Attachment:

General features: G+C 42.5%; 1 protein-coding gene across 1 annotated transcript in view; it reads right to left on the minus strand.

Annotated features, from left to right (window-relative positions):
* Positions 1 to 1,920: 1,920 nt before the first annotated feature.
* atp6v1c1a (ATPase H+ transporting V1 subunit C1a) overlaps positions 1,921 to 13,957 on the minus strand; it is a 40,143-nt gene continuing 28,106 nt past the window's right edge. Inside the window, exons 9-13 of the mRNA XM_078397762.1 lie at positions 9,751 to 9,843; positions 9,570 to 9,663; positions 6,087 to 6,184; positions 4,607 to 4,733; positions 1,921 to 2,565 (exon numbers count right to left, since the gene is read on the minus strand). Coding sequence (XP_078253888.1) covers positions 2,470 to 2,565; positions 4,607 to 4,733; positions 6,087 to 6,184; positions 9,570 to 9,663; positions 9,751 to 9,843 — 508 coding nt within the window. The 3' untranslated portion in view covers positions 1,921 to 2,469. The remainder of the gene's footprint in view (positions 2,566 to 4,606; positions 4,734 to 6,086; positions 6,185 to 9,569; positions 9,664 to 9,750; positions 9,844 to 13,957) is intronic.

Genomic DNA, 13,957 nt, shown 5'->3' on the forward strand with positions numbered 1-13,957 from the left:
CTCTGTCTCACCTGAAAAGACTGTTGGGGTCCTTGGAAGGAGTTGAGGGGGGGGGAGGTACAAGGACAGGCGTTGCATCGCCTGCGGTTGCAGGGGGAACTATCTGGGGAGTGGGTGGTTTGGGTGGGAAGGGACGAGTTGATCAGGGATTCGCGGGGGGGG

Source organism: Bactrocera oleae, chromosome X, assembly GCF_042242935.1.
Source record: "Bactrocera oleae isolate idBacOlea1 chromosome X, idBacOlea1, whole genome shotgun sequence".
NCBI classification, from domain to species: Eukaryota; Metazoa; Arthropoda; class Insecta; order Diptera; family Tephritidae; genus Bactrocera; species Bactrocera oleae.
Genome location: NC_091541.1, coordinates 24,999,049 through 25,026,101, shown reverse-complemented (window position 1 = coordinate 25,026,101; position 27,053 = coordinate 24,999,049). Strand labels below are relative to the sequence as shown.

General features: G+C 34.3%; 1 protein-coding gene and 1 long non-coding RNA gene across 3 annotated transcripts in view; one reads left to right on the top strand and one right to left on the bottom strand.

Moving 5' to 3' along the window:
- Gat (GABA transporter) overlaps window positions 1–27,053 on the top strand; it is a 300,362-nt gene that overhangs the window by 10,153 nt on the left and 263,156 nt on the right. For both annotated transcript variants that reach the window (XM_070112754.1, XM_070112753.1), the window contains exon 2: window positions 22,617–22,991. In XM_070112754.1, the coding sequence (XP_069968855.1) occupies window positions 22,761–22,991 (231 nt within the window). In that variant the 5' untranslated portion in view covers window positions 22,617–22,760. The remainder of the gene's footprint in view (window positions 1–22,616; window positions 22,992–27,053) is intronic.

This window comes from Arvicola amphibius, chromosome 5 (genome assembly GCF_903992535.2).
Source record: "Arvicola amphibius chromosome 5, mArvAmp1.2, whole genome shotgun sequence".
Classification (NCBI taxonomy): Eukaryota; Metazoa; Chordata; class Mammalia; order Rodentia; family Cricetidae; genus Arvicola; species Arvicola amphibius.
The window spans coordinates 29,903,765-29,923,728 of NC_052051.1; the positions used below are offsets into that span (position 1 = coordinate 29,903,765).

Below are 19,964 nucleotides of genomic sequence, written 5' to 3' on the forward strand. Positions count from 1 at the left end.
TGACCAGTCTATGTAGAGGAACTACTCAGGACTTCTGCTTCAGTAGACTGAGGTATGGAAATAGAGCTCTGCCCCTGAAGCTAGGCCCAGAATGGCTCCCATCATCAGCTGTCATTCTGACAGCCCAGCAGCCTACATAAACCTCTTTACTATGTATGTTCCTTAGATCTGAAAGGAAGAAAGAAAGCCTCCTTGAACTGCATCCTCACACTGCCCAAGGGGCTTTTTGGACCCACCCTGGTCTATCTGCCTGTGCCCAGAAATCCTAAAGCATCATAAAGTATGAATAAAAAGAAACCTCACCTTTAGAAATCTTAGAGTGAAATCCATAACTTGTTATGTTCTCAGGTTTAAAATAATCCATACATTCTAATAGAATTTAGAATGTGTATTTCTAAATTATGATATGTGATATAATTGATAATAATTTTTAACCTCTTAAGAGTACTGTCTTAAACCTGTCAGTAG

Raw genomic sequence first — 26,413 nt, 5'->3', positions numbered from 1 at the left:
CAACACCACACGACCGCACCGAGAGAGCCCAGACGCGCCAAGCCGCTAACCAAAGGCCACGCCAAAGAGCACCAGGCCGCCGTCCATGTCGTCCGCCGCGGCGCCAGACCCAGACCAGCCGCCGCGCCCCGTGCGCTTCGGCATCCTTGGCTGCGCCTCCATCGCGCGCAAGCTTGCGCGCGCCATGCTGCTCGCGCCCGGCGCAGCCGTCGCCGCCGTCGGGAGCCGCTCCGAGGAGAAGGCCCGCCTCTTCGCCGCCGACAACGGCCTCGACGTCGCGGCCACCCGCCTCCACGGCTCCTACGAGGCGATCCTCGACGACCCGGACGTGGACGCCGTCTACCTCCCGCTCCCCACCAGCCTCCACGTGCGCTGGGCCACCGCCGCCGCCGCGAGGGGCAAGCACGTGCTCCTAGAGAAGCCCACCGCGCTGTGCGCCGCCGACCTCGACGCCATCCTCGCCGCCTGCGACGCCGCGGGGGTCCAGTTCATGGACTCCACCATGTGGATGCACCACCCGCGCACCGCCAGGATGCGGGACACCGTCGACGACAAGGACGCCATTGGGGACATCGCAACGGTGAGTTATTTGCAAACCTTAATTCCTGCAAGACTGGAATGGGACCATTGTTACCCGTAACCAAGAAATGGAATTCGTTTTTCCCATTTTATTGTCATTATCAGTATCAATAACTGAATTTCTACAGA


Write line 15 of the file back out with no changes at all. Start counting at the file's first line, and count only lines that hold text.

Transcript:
Source record: "Arvicola amphibius chromosome 5, mArvAmp1.2, whole genome shotgun sequence".